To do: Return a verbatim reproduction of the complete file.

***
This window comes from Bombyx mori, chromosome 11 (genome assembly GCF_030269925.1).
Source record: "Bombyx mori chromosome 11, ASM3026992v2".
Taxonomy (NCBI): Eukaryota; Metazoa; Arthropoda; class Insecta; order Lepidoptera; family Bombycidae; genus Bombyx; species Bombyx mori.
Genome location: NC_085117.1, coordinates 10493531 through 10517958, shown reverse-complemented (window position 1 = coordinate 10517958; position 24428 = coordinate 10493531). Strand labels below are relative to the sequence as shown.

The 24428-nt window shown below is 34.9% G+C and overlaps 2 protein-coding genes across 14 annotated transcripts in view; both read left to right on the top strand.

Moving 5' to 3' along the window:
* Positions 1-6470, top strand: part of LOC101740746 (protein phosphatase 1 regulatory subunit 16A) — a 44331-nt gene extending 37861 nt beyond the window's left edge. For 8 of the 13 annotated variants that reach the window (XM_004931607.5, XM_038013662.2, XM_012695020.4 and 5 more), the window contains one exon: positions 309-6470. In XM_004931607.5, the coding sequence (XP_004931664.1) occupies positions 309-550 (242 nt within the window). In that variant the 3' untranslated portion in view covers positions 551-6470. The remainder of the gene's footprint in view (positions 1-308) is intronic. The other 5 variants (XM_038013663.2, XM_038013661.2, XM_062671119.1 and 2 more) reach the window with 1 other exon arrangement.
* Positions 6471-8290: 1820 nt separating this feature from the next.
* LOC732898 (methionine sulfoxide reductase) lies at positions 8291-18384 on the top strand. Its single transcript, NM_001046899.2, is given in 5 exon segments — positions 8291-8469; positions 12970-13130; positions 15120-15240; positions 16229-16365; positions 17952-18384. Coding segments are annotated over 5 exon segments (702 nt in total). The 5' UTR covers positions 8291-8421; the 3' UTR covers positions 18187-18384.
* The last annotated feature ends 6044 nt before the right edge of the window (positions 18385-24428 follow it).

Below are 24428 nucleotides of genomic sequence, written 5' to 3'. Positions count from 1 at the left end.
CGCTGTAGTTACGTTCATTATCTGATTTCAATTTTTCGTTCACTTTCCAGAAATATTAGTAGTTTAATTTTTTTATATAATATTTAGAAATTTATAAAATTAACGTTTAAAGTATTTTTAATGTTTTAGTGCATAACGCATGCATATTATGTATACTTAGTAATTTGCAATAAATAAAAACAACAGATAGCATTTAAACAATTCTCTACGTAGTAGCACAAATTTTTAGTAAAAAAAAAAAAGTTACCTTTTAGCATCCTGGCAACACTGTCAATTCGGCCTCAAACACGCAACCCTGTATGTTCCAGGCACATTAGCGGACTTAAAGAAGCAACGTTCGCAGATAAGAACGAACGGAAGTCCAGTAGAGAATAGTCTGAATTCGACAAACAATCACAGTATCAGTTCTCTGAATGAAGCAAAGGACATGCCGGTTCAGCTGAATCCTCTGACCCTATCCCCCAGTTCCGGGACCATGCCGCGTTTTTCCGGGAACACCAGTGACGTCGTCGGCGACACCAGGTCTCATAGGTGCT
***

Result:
This window comes from Bombyx mori, chromosome 11 (genome assembly GCF_030269925.1).
Source record: "Bombyx mori chromosome 11, ASM3026992v2".
Taxonomy (NCBI): Eukaryota; Metazoa; Arthropoda; class Insecta; order Lepidoptera; family Bombycidae; genus Bombyx; species Bombyx mori.
Genome location: NC_085117.1, coordinates 10493531 through 10517958, shown reverse-complemented (window position 1 = coordinate 10517958; position 24428 = coordinate 10493531). Strand labels below are relative to the sequence as shown.

The 24428-nt window shown below is 34.9% G+C and overlaps 2 protein-coding genes across 14 annotated transcripts in view; both read left to right on the top strand.

Moving 5' to 3' along the window:
* Positions 1-6470, top strand: part of LOC101740746 (protein phosphatase 1 regulatory subunit 16A) — a 44331-nt gene extending 37861 nt beyond the window's left edge. For 8 of the 13 annotated variants that reach the window (XM_004931607.5, XM_038013662.2, XM_012695020.4 and 5 more), the window contains one exon: positions 309-6470. In XM_004931607.5, the coding sequence (XP_004931664.1) occupies positions 309-550 (242 nt within the window). In that variant the 3' untranslated portion in view covers positions 551-6470. The remainder of the gene's footprint in view (positions 1-308) is intronic. The other 5 variants (XM_038013663.2, XM_038013661.2, XM_062671119.1 and 2 more) reach the window with 1 other exon arrangement.
* Positions 6471-8290: 1820 nt separating this feature from the next.
* LOC732898 (methionine sulfoxide reductase) lies at positions 8291-18384 on the top strand. Its single transcript, NM_001046899.2, is given in 5 exon segments — positions 8291-8469; positions 12970-13130; positions 15120-15240; positions 16229-16365; positions 17952-18384. Coding segments are annotated over 5 exon segments (702 nt in total). The 5' UTR covers positions 8291-8421; the 3' UTR covers positions 18187-18384.
* The last annotated feature ends 6044 nt before the right edge of the window (positions 18385-24428 follow it).

Below are 24428 nucleotides of genomic sequence, written 5' to 3'. Positions count from 1 at the left end.
CGCTGTAGTTACGTTCATTATCTGATTTCAATTTTTCGTTCACTTTCCAGAAATATTAGTAGTTTAATTTTTTTATATAATATTTAGAAATTTATAAAATTAACGTTTAAAGTATTTTTAATGTTTTAGTGCATAACGCATGCATATTATGTATACTTAGTAATTTGCAATAAATAAAAACAACAGATAGCATTTAAACAATTCTCTACGTAGTAGCACAAATTTTTAGTAAAAAAAAAAAAGTTACCTTTTAGCATCCTGGCAACACTGTCAATTCGGCCTCAAACACGCAACCCTGTATGTTCCAGGCACATTAGCGGACTTAAAGAAGCAACGTTCGCAGATAAGAACGAACGGAAGTCCAGTAGAGAATAGTCTGAATTCGACAAACAATCACAGTATCAGTTCTCTGAATGAAGCAAAGGACATGCCGGTTCAGCTGAATCCTCTGACCCTATCCCCCAGTTCCGGGACCATGCCGCGTTTTTCCGGGAACACCAGTGACGTCGTCGGCGACACCAGGTCTCATAGGTGCT